It's hard to overshadow the NFL draft, but the reigning league MVP wanting out of the only organization he has ever known took a run at doing just that last week. ESPN's Adam Schefter reported that quarterback Aaron Rodgers doesn't want to return to the Packers, a decision that could radically alter the balance of power within the league. This feels like a phrase we've said a lot about various quarterbacks over the past two years, but how often do teams have a realistic chance to acquire a player like Rodgers?
Let's get into what would make or break a Rodgers deal, when and why a deal might come, and which teams should be considered out of the Rodgers sweepstakes. Then we'll finish up with seven deals from teams that could be considered viable candidates to make one of the biggest trades in recent league history. A few teams have entrenched starting quarterbacks, but I'll explain why Rodgers would be an upgrade.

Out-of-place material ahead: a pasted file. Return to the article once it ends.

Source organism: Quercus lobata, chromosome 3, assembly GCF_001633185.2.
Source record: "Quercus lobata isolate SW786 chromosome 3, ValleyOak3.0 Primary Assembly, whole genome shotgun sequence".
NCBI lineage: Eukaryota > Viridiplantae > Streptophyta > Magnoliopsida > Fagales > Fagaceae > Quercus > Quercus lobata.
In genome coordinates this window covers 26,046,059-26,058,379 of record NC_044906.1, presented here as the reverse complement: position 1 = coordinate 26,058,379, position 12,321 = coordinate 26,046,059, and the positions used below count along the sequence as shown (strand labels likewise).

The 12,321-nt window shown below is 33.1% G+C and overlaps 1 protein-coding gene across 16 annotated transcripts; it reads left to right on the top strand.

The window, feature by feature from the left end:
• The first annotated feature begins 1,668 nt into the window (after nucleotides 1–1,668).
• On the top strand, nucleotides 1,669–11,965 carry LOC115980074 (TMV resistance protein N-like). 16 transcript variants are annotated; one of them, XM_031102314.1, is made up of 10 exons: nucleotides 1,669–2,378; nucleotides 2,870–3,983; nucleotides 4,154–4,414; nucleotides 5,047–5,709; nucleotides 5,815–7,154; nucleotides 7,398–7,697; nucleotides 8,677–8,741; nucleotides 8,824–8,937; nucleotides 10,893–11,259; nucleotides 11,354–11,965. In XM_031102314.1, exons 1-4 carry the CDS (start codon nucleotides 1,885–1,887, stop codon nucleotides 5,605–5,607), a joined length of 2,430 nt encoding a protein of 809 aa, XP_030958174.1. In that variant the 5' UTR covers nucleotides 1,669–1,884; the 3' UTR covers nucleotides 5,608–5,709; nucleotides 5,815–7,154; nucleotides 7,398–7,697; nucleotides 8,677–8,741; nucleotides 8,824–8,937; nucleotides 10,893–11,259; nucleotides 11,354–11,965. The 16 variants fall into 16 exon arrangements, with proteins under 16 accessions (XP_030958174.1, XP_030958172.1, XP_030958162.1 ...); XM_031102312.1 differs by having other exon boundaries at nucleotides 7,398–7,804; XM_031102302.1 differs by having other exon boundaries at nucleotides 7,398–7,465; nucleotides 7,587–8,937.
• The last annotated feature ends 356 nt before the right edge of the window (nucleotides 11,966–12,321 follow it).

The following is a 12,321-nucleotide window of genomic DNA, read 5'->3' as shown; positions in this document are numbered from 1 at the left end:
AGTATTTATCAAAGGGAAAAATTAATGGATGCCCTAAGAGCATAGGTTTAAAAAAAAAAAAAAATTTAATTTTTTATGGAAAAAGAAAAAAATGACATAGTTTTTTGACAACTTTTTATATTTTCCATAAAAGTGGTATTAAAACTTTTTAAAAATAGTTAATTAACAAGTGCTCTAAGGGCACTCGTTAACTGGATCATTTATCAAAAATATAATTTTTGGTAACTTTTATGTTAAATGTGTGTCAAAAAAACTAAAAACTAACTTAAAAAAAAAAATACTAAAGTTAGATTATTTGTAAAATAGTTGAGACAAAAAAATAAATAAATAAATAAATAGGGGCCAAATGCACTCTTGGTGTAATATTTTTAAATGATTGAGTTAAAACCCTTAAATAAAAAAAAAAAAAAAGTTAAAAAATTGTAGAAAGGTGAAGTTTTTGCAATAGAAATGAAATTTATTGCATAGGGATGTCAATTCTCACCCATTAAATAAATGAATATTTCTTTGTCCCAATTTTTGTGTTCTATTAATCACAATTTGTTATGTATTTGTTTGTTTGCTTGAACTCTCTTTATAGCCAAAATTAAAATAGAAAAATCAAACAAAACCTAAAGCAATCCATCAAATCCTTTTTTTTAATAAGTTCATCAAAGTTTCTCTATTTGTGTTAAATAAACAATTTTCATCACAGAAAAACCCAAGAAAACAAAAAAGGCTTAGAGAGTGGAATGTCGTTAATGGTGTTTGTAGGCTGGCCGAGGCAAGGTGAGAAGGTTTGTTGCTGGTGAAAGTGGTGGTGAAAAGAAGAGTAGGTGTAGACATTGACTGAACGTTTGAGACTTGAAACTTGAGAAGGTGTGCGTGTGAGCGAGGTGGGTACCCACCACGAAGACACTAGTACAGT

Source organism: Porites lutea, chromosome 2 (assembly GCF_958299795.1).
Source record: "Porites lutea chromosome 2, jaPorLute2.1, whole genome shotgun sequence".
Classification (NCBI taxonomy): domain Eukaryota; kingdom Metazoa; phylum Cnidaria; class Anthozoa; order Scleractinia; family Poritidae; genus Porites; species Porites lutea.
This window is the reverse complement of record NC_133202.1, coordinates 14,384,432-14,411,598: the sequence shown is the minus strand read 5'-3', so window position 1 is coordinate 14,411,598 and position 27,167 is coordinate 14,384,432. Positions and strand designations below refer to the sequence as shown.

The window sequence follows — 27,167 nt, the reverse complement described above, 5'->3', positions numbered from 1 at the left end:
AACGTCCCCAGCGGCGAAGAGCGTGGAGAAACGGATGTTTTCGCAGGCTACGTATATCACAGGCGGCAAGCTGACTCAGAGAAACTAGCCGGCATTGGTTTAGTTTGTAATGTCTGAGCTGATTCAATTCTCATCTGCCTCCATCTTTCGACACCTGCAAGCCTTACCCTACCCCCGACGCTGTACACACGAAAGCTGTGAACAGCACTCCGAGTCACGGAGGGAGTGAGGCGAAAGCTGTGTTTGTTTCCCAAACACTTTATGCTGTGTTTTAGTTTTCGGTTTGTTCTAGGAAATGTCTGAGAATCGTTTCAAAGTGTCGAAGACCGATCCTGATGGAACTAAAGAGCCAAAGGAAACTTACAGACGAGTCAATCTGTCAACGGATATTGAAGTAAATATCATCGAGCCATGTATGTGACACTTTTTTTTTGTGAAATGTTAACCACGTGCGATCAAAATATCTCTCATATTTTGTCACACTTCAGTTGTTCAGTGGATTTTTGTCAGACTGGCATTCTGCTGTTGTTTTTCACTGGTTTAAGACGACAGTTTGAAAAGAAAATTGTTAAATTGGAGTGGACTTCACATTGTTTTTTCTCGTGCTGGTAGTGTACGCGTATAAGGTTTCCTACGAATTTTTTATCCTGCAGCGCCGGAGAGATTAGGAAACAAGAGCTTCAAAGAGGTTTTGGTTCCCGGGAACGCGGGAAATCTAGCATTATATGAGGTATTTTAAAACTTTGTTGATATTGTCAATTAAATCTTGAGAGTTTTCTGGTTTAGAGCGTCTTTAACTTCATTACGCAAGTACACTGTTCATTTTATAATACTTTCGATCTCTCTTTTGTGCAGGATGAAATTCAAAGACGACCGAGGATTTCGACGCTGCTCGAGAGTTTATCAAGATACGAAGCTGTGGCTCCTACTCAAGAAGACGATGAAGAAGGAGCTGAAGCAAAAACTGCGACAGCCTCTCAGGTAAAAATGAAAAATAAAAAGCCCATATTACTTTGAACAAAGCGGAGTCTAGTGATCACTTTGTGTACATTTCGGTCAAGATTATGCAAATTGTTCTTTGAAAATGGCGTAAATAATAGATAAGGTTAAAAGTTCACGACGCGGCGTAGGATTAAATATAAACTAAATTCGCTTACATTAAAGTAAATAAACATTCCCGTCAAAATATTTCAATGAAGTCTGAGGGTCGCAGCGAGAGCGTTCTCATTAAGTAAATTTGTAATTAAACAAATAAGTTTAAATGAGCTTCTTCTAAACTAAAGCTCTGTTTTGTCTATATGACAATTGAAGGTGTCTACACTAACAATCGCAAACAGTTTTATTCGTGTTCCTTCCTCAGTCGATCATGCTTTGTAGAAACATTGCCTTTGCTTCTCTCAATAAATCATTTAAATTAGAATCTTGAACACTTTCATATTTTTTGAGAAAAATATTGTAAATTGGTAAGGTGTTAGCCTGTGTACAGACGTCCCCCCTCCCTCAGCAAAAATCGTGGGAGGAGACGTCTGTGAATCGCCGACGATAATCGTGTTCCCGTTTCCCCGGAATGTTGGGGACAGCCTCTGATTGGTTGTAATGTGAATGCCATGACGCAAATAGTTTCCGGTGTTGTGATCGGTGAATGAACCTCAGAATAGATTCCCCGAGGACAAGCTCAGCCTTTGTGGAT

The ground rules for an Aaron Rodgers trade
Let's start with the biggest problem: The Packers don't actually want to trade their star quarterback. Every quote from team president Mark Murphy and general manager Brian Gutekunst over the past few days has made it clear that they don't intend to trade Rodgers. If the organization decides that it is simply unwilling to negotiate a trade, the quarterback doesn't have any alternative. He can't directly force his way to another team.
There are ways Rodgers can pile more pressure on the organization to do his bidding, but they also have consequences. The 2020 collective bargaining agreement makes it difficult for veterans to hold out, as they're fined $50,000 per missing day with no ability for teams to waive those fines if the player returns. If a player is absent without permission for more than five days, he doesn't accrue a season or move any closer toward free agency. Rodgers' deal would toll in perpetuity if he doesn't show up to training camp.